End of an era: Shimano 105 FC-R7000 crankset

The past couple of years, Hyro has enjoyed the substantial technological leap of going 11-speed with hydraulic braking. Majority of said leap came courtesy of parts from Shimano’s 105 R7000 groupset, with exceptions due to identical parts (the 105 FD-5801 front derailleur) or frame design decisions (Post Mount hardpoints require the BR-RS785 brakes and accompanying ST-RS685 STI levers).

I left one upgrade on the table for a very long time, though. I soldiered on with 11-speed everything except for my FC-5750 crank, from the Shimano 105 5700 10-speed groupset. The main reason I had stuck with it for so long was that I had just replaced its worn-out chainrings, and among all the parts of a groupset the crank is usually considered the one with the least compatibility headaches.

Or so I thought.

“Least compatibility headaches” might have been true at the beginning, when the chainrings were still fresh. However, with time and kilometers ridden, I suffered more frequent inside chain drop, especially if I wasn’t mindful enough to shove the chain onto the relevant end of the cassette before shifting at the front. Shimano also said the 105 R7000 crank was designed to better accommodate road bikes with disc brakes, as its stance and chainline are both slightly different from older 105 crank models.

It took the arrival of my 4iiii Precision power meter, itself based on a 105 R7000 left crank arm, to realize that maybe I had been holding back for too long. I was not doing Hyro and my riding any favors by continuing with a compromise, and besides – the crank is by far the visible heart of the entire groupset.

So here we are with Shimano’s 105 FC-R7000 crank, but still in the same spec: 50/34T chainrings, 170 mm arms, and the old reliable 24 mm hollow steel spindle. This is about as plug-and-play as a bike part install gets, especially considering my Shimano BB91-41B bottom bracket bearings from 2015 are still spinning smoothly and without any noise. Who says press-fit bottom brackets all creak? Mine don’t, at all. Kudos to Giant for making a fantastically reliable BB86 bottom bracket shell.

Spinning smoothly since 2015. If your press-fit bottom bracket creaks, blame your frame manufacturer.

That left crank arm is staying in storage, though. I have no reason to run that when I already have the 4iiii power meter crank arm.

724 g all in. 4iiii’s power meter pod adds 9 g.

The underside of the big chainring has its shift ramps scalloped out – a design feature carried over from the previous generation 105 FC-5800 crank, perhaps done in the interest of saving weight. This is about as weight-weenie as I’d get with cranks, and the reason I did not bother with Ultegra or Dura-Ace cranks with their two-piece hollow crank arm construction. While that technique of bonding two pieces into a hollow crank arm is impressive for weight savings, it’s also invited a spate of frankly dangerous crank arm failures.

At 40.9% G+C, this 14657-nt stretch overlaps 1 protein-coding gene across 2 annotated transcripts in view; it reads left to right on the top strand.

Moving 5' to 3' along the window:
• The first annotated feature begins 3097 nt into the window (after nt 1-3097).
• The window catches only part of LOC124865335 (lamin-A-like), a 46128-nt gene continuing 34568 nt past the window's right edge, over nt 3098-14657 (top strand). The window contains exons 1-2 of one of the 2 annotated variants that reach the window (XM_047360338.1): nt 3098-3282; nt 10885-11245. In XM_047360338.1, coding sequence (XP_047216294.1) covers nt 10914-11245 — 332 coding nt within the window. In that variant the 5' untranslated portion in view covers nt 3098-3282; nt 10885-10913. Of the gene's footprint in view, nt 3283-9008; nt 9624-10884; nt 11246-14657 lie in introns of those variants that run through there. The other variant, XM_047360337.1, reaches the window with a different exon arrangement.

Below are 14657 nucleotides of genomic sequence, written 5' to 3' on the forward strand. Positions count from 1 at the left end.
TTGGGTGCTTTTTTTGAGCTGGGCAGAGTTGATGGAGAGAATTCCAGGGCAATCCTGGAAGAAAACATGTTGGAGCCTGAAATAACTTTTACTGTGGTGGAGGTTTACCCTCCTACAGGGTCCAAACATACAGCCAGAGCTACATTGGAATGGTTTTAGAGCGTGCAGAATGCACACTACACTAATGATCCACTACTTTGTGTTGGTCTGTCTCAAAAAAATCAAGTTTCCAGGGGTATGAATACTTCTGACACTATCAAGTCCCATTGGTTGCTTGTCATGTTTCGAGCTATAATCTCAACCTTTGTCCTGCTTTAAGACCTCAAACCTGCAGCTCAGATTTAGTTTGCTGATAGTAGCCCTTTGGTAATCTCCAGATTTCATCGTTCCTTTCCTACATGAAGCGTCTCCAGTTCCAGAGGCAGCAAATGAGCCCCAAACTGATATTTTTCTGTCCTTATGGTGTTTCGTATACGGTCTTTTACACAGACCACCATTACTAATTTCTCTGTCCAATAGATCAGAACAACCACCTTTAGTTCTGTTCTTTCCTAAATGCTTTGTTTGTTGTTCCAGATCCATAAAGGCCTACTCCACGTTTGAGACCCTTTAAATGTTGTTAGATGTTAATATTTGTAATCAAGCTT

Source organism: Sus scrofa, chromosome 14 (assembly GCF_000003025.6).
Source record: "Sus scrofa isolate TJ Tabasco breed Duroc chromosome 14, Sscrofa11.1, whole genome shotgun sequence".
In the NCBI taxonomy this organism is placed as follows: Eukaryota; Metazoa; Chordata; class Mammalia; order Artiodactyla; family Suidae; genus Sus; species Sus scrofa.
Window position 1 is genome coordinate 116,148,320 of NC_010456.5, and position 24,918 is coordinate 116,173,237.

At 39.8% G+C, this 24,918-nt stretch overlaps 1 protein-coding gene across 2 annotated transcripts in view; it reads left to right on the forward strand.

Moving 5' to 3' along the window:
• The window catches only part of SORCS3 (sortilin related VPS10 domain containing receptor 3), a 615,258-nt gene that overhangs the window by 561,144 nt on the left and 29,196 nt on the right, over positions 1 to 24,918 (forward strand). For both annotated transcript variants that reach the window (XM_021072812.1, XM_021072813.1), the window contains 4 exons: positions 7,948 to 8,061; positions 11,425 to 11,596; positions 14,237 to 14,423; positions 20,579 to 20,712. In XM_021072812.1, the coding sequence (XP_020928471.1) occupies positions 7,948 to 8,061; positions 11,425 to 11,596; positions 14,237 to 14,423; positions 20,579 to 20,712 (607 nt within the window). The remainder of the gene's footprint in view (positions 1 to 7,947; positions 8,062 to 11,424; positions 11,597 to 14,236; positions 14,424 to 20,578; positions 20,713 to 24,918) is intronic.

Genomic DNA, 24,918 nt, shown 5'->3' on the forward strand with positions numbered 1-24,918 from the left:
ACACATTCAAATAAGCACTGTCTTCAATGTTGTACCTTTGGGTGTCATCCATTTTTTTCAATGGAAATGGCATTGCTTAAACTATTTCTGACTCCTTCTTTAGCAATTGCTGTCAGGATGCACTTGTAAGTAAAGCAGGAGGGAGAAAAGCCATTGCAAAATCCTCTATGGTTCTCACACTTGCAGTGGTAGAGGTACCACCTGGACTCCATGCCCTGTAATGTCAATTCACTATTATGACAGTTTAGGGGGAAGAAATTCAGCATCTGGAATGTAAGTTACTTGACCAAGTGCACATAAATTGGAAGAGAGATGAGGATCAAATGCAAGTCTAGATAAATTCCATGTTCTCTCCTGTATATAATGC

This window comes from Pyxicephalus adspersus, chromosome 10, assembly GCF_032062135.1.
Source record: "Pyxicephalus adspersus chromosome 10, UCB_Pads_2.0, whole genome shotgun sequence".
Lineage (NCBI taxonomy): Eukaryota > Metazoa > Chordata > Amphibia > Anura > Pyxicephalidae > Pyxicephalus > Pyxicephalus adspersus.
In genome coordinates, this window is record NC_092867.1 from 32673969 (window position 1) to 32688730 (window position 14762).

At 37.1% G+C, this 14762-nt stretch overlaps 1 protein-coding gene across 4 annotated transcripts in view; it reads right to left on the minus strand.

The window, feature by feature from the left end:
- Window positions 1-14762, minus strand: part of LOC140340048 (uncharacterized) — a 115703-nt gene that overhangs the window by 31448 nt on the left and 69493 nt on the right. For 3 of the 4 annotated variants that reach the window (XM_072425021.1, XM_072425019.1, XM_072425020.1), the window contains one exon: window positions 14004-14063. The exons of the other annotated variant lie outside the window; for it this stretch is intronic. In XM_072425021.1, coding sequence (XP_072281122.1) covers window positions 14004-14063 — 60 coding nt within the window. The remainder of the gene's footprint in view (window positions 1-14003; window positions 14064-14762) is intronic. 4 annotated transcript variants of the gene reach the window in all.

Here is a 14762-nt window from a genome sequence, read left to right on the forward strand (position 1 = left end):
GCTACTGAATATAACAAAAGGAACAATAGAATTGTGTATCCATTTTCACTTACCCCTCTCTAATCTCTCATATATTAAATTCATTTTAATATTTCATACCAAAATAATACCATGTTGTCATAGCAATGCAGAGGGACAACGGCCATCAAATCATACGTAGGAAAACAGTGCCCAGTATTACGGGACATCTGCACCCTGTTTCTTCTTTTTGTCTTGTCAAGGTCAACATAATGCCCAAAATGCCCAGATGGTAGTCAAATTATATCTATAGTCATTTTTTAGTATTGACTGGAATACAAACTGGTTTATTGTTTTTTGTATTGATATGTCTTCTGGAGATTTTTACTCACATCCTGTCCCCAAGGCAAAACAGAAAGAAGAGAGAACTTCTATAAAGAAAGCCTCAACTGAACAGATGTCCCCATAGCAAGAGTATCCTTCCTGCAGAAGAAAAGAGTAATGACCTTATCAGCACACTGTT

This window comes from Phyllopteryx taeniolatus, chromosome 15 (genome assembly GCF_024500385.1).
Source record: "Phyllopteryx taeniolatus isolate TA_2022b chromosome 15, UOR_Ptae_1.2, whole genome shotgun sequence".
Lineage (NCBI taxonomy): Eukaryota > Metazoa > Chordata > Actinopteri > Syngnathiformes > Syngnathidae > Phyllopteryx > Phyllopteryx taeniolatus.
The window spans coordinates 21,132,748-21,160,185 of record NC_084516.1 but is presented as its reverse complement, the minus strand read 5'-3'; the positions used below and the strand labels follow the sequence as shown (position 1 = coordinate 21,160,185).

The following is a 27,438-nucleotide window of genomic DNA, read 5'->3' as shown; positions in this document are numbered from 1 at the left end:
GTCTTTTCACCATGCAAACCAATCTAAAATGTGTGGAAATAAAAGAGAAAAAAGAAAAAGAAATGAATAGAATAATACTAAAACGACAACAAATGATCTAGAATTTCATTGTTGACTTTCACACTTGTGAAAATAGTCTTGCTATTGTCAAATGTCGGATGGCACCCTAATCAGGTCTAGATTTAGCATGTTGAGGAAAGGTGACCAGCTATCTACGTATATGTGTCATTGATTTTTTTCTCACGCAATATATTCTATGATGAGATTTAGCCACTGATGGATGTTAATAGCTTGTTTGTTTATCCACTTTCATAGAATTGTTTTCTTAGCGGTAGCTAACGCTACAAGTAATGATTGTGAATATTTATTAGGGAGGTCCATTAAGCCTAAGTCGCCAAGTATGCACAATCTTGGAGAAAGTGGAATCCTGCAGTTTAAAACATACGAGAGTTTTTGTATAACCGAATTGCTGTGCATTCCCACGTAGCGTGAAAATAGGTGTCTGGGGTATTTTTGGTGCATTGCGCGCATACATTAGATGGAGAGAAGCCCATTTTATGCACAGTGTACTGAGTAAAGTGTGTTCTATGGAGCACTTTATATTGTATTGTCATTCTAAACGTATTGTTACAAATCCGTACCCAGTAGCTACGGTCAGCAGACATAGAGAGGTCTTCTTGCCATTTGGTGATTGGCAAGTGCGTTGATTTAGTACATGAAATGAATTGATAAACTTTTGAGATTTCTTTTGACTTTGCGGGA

Nice design, but I dread working on it. Better have some spare shift cable just in case you mess up.

Replacing the crank means re-tuning the front derailleur to suit. This is my least favorite part of working on a modern 11-speed bike, by far. While I appreciate Shimano baking in onboard cable tension adjustment into the cam-action pinch bolt, the instructions the Japanese firm publishes are best followed when you don’t have a chain running through the front derailleur cage. Dialing in cable tension with the 2 mm grub screw and lining up the tension marks can be frustrating with the chain in the way, and doing this enough times can kink and fray your shift cable into an unusable, wasted state (hint: better to put the chain manually on the big ring first if you don’t have a master link). If there is an argument for going the master link route with your 11-speed chains, this would be the biggest IMHO.

(L) 105 FC-R7000, (R) 105 FC-5750

That said, Shimano wasn’t lying about the 105 R7000 crank’s revised stance. At full throw, prior to readjustment and tuning, the front derailleur cage didn’t move outboard enough to shift the chain to the big ring. Limits had to be reset, cage orientation repeated, and even the little support bolt bracing front derailleur against seat tube needed adjustment. Once done, the now-completed 105 R7000 drivetrain is much more tolerant of front shifts at non-ideal rear cog placements. I have yet to suffer a dropped chain – fingers crossed this holds true even after much riding.

With the crank swap goes the final vestige of 105 5700 on Hyro, which was my favorite iteration of Shimano’s workhorse groupset from an aesthetic perspective. While I appreciate the functional and ergonomic improvements in newer groupsets, I haven’t yet warmed up to the brasher, chunkier, more angular cosmetics of 105 R7000, and by extension Dura-Ace R9100 and Ultegra R8000.


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